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Geopolitics & human rights

Bilateral free trade and investment agreements are not only economic instruments. They are tools to advance corporate and state geopolitical and “security” interests. Pro-free market journalist Thomas Friedman wrote: “The hidden hand of the market will never work without a hidden fist — McDonald’s cannot flourish without McDonnell Douglas, the builder of the F-15. And the hidden fist that keeps the world safe for Silicon Valley’s technologies is called the United States Army, AirForce and Marine Corps.”

Neoliberal globalization and war are two sides of the same coin. Throughout many parts of the world there has been little “hidden” about the links between corporate interests, globalization, and militarization. Under the guise of the war on terror, the war on drugs and “humanitarian” missions, U.S. military forces continue to back U.S. corporate and geopolitical interests from Iraq to Colombia, from Honduras to the Philippines. We can see it in the invasion and occupation of Iraq and how the US Agency for International Development (USAID) awarded “reconstruction” contracts to corporate backers of the Bush Administration. We see it in plans for a U.S. free trade agreement with the Middle East by 2013, based on imposing a network of bilateral FTAs on individual Middle Eastern governments. We can see it in the renewed U.S. military presence in South East Asia, especially in their joint exercises with the Philippine military alongside a continued wave of killings of hundreds of activists linked to movements resisting imperialism. Their mission is to make the world safe for capitalism and the U.S. empire and to crush communities and economies organized around different values and principles. Free trade and free market policies are frequently accompanied by repression of dissent.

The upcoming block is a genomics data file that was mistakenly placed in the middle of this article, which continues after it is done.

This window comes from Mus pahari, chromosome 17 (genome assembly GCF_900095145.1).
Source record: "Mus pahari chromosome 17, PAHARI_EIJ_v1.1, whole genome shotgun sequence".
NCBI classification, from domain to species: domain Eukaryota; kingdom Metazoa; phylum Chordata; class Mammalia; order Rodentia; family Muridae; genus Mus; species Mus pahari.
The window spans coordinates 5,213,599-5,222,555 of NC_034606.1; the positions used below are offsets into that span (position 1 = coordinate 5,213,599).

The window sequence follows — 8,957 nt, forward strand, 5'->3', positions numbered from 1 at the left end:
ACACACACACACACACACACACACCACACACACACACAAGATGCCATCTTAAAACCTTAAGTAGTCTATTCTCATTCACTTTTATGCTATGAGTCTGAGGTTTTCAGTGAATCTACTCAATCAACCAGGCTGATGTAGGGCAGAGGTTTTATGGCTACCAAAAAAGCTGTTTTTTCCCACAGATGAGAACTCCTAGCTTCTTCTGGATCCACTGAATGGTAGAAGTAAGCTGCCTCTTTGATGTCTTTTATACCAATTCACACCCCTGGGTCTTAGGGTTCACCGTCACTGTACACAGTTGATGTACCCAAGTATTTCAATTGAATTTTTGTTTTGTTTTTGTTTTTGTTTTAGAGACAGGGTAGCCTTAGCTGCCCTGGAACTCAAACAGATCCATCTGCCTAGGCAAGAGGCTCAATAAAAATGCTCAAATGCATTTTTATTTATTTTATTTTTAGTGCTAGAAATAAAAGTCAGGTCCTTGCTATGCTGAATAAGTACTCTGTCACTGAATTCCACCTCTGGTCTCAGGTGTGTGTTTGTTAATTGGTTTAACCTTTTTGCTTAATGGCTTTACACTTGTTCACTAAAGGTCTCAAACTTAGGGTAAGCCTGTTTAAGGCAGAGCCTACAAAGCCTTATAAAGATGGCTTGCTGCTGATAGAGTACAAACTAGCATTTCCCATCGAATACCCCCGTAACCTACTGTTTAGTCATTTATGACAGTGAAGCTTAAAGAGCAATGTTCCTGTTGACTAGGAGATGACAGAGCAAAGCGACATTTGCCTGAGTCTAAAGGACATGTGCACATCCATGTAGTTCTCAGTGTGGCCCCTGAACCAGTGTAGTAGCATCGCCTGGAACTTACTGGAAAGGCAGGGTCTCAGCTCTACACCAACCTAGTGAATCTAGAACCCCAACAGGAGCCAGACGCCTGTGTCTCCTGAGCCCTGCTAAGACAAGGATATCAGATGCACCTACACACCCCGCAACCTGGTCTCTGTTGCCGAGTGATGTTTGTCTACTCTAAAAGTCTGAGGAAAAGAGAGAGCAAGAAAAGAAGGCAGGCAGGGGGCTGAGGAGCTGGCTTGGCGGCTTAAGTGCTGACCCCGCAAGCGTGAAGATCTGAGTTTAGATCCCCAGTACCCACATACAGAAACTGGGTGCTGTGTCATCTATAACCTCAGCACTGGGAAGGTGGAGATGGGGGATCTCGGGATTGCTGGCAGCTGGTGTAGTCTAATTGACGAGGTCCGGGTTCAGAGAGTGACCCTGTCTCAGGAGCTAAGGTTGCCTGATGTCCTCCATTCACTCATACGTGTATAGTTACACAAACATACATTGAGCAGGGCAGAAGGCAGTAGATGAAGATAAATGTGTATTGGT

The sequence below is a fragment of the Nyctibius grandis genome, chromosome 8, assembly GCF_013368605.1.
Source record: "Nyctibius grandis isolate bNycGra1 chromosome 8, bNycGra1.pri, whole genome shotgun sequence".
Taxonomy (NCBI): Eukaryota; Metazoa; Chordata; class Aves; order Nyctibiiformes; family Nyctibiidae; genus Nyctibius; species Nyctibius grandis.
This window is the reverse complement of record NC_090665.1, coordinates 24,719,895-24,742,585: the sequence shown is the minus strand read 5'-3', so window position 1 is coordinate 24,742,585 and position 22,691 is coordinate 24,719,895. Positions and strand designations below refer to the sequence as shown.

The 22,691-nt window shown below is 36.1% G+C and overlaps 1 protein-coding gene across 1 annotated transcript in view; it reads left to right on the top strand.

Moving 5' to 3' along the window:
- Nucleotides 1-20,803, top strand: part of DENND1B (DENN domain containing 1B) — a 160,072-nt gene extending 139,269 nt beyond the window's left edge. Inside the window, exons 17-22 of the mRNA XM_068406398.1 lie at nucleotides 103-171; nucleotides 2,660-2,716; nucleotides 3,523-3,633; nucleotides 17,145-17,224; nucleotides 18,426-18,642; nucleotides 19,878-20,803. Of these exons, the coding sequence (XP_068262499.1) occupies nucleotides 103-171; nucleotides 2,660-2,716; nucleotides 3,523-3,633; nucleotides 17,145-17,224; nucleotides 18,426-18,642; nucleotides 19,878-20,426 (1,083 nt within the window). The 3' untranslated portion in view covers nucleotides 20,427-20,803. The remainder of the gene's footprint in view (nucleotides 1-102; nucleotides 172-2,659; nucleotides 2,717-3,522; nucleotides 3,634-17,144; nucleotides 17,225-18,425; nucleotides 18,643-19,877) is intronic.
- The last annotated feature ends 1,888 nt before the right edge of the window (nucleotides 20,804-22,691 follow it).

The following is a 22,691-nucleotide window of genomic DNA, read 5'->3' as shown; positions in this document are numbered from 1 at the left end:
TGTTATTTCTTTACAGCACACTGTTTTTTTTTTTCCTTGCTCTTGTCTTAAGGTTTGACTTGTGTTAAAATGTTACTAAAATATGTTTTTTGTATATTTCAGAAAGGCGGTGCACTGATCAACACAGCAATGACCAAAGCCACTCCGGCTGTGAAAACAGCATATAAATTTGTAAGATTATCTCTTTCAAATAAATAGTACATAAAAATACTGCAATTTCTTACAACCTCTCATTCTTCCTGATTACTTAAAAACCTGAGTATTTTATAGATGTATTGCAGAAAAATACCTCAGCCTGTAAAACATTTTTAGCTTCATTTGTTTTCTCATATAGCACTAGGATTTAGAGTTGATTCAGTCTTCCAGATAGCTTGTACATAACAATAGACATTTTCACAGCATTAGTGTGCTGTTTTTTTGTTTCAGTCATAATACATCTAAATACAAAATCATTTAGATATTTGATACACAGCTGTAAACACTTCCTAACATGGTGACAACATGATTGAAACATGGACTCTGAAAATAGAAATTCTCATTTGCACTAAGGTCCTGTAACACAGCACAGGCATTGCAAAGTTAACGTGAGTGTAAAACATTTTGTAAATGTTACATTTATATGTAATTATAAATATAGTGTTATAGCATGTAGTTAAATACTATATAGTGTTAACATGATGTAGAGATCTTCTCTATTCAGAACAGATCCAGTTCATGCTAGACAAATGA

Meanwhile human rights is invoked cynically by governments to stave off criticism of FTA negotiations with countries whose human rights record is widely denounced as appalling. Canada, for example, claims that its controversial FTA with Colombia will help strengthen its social foundations “and contribute to a domestic environment where individual rights and the rule of law are respected”. Opponents argue that this deal will benefit Canadian mining and agribusiness TNCs, at the expense of the majority of Colombians who live with daily killings of trade unionists and other activists by paramilitaries linked to the state, while adding legitimacy to the pro-US, neoliberal Uribe regime (see Canada-Colombia section).

While US economic, trade and foreign policy invokes the “war on drugs” in relation to Central America and the Andean countries, Washington has "rewarded" its allies in the "war on terror" (e.g. Australia and Thailand) by negotiating FTAs with them while trumpeting its FTA with Morocco as proof of its support for “tolerant and open” Muslim societies. And it has demanded that the governments of Gulf countries scrap their boycotts of Israeli goods as part of FTA negotiations. Other governments also explicitly link their international trade and economic policy with security and geopolitical interests. For example, the EU-Syria agreement has a special provision committing Damascus to the pursuit of a “verifiable Middle East zone free of weapons of mass destruction, nuclear, biological and chemical, and their delivery systems”.